The number of children facing education disruption in Yemen could rise to 6 million, UNICEF warns

More than 2 million school-aged children are now out of school in Yemen Two-thirds of teaching workforce – over 170,000 teachers– have not received regular salary for four years

05 July 2021
12-year-old Anas cuts iron in a workshop, Taizz, Yemen September, 2020.
12-year-old Anas cuts iron in a workshop, Taizz, Yemen September, 2020.

SANA'A, 5 July 2021 – Six years on, Yemeni children’s education has become one of the greatest casualties of Yemen’s devastating and ongoing conflict, according to a new report published by UNICEF today.

Just over 2 million school-age girls and boys are now out of school as poverty, conflict and lack of opportunities disrupt their education. This is double the number of out-of-school children in 2015 when the conflict started.

The report, ‘Education Disrupted: Impact of the conflict on children’s education in Yemen’, looks at the risks and challenges children face when out of school, and the urgent actions needed to protect them.

“Access to quality education is a basic right for every child, including for girls, displaced children and those with disabilities,” said Philippe Duamelle, UNICEF Representative to Yemen. “The conflict has a staggering impact on every aspect of children’s lives, yet access to education provides a sense of normalcy for children in even the most desperate contexts and protects them from multiple forms of exploitation. Keeping children in school is critical for their own future and the future of Yemen.”

The report highlights that when children are not in school, the consequences are dire, both for their present and their futures.

Girls are being forced into early marriage, where they remain trapped in a cycle of poverty and unfulfilled potential. Boys and girls are more vulnerable to being coerced into child labour or recruited into the fighting. More than 3,600 children in Yemen were recruited in the past six years.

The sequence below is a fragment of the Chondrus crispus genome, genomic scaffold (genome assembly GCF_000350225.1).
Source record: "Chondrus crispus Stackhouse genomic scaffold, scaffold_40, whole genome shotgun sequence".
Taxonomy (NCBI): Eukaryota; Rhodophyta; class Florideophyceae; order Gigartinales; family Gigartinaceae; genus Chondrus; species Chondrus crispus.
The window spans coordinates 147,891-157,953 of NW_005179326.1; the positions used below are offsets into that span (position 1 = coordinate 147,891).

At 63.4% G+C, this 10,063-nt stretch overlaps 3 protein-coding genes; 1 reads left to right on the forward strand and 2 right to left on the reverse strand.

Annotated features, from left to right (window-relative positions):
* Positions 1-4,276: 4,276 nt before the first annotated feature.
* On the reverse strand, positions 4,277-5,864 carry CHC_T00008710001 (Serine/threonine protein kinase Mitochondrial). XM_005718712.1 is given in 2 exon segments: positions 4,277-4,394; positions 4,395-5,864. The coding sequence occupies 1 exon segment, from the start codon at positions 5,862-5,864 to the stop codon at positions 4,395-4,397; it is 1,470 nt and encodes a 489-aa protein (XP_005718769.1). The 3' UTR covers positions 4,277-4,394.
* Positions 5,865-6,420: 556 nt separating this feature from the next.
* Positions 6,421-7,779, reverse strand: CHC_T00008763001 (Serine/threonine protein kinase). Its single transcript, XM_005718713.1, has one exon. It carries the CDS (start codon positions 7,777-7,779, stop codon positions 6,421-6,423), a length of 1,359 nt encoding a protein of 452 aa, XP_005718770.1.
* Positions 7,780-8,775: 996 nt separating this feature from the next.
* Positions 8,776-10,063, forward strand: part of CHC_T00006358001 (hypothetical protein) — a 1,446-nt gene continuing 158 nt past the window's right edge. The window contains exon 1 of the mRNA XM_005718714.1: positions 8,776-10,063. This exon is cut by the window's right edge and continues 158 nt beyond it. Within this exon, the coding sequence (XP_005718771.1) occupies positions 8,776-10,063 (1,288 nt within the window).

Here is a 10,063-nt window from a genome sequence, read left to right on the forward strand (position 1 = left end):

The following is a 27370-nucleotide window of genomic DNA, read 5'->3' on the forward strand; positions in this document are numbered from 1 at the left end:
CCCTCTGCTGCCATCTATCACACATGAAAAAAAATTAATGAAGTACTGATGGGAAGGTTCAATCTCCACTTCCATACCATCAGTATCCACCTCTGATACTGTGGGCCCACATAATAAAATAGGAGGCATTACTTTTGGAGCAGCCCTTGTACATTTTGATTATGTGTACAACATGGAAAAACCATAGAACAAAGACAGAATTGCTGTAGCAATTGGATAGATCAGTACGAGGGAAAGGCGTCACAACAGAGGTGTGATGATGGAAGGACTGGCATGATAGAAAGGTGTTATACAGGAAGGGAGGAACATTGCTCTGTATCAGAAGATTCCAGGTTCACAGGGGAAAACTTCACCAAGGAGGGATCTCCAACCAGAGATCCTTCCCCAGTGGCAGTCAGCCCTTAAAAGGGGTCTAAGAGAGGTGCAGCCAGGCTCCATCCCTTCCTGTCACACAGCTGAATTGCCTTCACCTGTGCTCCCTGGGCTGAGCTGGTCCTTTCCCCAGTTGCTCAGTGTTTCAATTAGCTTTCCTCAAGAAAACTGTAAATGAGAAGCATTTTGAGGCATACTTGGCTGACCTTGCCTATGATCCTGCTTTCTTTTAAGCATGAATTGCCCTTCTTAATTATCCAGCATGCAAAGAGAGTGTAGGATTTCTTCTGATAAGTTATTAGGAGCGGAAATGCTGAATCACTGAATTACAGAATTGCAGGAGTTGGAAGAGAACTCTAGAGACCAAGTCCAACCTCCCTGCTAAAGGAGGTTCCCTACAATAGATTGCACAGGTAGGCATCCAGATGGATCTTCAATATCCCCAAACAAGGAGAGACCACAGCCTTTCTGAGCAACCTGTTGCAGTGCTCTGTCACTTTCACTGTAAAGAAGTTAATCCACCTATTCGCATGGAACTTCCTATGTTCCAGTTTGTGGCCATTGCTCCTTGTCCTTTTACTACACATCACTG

To make matters worse, two-thirds of teachers in Yemen – over 170,000 teachers in total – have not received a regular salary for more than four years because of the conflict and geopolitical divides. This puts around four million additional children at risk of disrupted education or dropping out as unpaid teachers quit teaching to find other ways of providing for their families.

Children who do not finish their education are trapped in a self-perpetuating cycle of poverty. If out-of-school children or those who have dropped out recently are not properly supported, they may never return to school.

The combined effects of the prolonged conflict and the latest assault on education in the form of the COVID-19 pandemic will have devastating and long-lasting effects on the learning as well as the mental and physical well-being of children and adolescents in Yemen.

In the report, UNICEF calls for all stakeholders in Yemen to uphold children’s right to education and work together to achieve lasting and inclusive peace. This includes stopping attacks on schools – there have been 231 since March 2015 – and ensuring teachers get a regular income so that children can continue to learn and grow, and for international donors to support education programmes with long-term funding.


Media contacts

Juliette Touma
Regional Chief of Advocacy and Communications
UNICEF Middle East and North Africa Regional Office
Tel: 00962798674628
Mohamed Aboelnaga
Chief of Communication

Additional resources

Kholood, raises her hand to answer the teacher's question during her class, Taizz, Yemen, 2021.
Kholood, raises her hand to answer the teacher's question during her class, Taizz, Yemen, 2021. There are many uncertainties and dangers in the building of this school as it's unfinished, with no doors, windows, chairs, and bathrooms. During winter, many of the schoolchildren fell sick, including Kholood.

Education Disrupted: Impact of the conflict on children’s education in Yemen


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